I shoot here because I really enjoy all the members. I like meetups with you and I like seeing your work. Some pros and advanced people have responded here. Even though this is not a pro or advanced meetup group, one of the things that all photographers can learn is how to show your best work. Learning to edit is part of the process. Just because we can, and do, shoot hundreds of photos per event doesn't mean we need to show a proportional amount to everyone. In a group, it's really just courteous to contribute your part and allow others to do the same. Flooding the photo pages seems to take away from the social aspect to me. You can still enjoy all your numerous files and put out only a few for others to enjoy, learn from, congratulate you, etc.
If this were an advanced group the limit would be much lower in my opinion. One keeper out of 36 is the tradional expectation(from the film days.) Personally, my keepers are a far smaller percentage with digital because I shoot so much more freely. Even if 1 for 36 is used that's still 10 posts for 360 photos. So the numbers tossed around for limits seem about right to me. It's my opinion, but it's also something I learned as a beginner. Withholding most of my shooting makes the ones I post look better. I learn by seeing other people's top work.
From: [address removed]
To: [address removed]
Subject: [Mid-CT-Photography-Meetup] Photo Uploads - The compromise
Date: Mon, 2 Jul[masked]:48:37 -0400
This seems to have gotten lost in the shuffle,
Again let me say that every member of this group is entitled to express their opinion as long as it is done in a constructive and respectful manner.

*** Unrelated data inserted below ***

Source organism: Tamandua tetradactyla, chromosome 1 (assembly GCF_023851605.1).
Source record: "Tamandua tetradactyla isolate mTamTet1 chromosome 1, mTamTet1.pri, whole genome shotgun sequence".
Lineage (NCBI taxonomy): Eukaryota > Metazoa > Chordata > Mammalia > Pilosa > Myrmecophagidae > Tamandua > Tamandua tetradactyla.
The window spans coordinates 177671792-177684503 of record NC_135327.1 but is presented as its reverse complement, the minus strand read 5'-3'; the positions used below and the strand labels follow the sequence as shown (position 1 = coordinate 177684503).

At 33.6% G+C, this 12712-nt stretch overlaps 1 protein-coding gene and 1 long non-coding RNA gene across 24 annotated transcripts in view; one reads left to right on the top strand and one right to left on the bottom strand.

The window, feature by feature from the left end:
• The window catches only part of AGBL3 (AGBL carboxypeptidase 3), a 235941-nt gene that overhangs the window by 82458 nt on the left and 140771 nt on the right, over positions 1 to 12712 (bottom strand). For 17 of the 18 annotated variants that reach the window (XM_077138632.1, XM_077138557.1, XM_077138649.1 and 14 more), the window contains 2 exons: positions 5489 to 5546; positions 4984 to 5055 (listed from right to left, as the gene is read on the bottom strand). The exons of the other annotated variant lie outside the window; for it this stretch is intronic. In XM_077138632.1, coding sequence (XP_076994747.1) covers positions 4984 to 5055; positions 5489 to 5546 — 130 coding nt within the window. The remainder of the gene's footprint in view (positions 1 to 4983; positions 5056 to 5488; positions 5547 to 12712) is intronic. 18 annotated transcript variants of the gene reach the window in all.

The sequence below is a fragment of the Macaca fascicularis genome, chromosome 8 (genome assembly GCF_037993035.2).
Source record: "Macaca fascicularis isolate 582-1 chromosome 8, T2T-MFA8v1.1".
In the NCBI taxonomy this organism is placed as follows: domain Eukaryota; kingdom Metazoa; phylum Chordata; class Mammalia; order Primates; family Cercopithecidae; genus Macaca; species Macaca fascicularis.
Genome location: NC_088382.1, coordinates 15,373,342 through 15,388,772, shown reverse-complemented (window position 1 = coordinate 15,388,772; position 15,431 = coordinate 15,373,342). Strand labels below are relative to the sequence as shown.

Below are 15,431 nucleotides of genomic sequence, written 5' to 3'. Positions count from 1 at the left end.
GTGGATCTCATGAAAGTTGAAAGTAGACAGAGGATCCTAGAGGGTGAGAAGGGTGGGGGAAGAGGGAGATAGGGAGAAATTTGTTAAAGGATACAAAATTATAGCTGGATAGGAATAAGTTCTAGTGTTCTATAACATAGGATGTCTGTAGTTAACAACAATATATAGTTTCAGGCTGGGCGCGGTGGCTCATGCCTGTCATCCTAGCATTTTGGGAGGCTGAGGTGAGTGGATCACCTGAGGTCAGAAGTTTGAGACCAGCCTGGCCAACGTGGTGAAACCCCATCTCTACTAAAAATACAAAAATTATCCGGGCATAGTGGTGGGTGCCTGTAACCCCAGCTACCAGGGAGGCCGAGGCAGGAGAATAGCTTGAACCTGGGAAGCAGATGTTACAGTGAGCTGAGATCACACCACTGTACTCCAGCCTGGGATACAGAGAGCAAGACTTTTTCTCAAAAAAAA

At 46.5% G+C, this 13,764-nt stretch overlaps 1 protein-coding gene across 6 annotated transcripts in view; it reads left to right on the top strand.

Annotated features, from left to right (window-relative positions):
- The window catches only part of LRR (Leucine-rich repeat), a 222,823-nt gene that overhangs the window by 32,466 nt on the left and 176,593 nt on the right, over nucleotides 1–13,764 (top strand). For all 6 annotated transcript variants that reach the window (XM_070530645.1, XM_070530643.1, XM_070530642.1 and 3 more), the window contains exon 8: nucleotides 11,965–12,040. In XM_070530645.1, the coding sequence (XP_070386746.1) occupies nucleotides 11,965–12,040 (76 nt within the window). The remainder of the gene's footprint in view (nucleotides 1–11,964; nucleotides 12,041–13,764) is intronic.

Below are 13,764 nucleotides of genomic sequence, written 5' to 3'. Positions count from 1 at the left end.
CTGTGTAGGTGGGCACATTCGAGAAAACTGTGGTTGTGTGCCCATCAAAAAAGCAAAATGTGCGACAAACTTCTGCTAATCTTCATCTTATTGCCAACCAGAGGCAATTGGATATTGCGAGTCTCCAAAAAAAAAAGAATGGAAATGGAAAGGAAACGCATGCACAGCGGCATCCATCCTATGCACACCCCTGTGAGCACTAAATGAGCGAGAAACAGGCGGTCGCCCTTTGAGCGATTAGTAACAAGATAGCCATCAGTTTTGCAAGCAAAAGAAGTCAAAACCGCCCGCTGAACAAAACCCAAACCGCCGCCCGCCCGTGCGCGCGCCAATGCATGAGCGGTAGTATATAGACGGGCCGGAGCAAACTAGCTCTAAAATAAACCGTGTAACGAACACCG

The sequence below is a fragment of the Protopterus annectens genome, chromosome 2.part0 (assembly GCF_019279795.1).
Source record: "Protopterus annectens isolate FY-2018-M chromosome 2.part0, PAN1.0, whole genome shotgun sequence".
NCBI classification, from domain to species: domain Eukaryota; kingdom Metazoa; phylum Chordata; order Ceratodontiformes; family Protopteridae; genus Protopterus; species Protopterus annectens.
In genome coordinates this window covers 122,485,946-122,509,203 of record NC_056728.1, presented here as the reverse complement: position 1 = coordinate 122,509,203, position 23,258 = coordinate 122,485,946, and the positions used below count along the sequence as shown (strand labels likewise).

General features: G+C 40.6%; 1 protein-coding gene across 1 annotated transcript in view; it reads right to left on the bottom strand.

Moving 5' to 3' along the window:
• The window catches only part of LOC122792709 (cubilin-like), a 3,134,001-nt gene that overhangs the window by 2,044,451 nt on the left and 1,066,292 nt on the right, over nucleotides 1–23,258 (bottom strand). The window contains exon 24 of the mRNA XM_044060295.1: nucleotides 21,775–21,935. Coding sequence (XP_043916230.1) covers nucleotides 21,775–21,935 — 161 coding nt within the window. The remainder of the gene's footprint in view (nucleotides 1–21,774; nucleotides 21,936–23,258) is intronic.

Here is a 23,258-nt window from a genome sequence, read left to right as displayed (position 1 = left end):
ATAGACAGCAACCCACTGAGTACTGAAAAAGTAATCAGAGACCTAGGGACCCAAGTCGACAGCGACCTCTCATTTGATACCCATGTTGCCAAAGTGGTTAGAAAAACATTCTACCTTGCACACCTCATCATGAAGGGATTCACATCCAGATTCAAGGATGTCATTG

As a compromise, I'm going to lift the limit on the number of images you can upload. BUT I'm going to ask you to limit the number of images you upload to 10 every 48 hours. This will give others a chance to have their work interwoven.
That said, I encourage all of you to edit, edit, edit. It too is a critical part of the process. If you edit your work you will continue to develop your eye which is an important part of great technique. It's not just looking to see what others have done.
I challenge you all to do the following 2 exercises:
Go back and look at some of our past albums and see what your fellow photographers posted vs. what you posted now with the benefit of hindsight. Does it stand up? Is each image you posted unique from the other images you posted? Did you have a unique viewpoint from your fellow photogs?
In addition, try a more objective view. Go to the albums of other photo meet-ups, look at their albums and view them critically. You may just come away with a different viewpoint.
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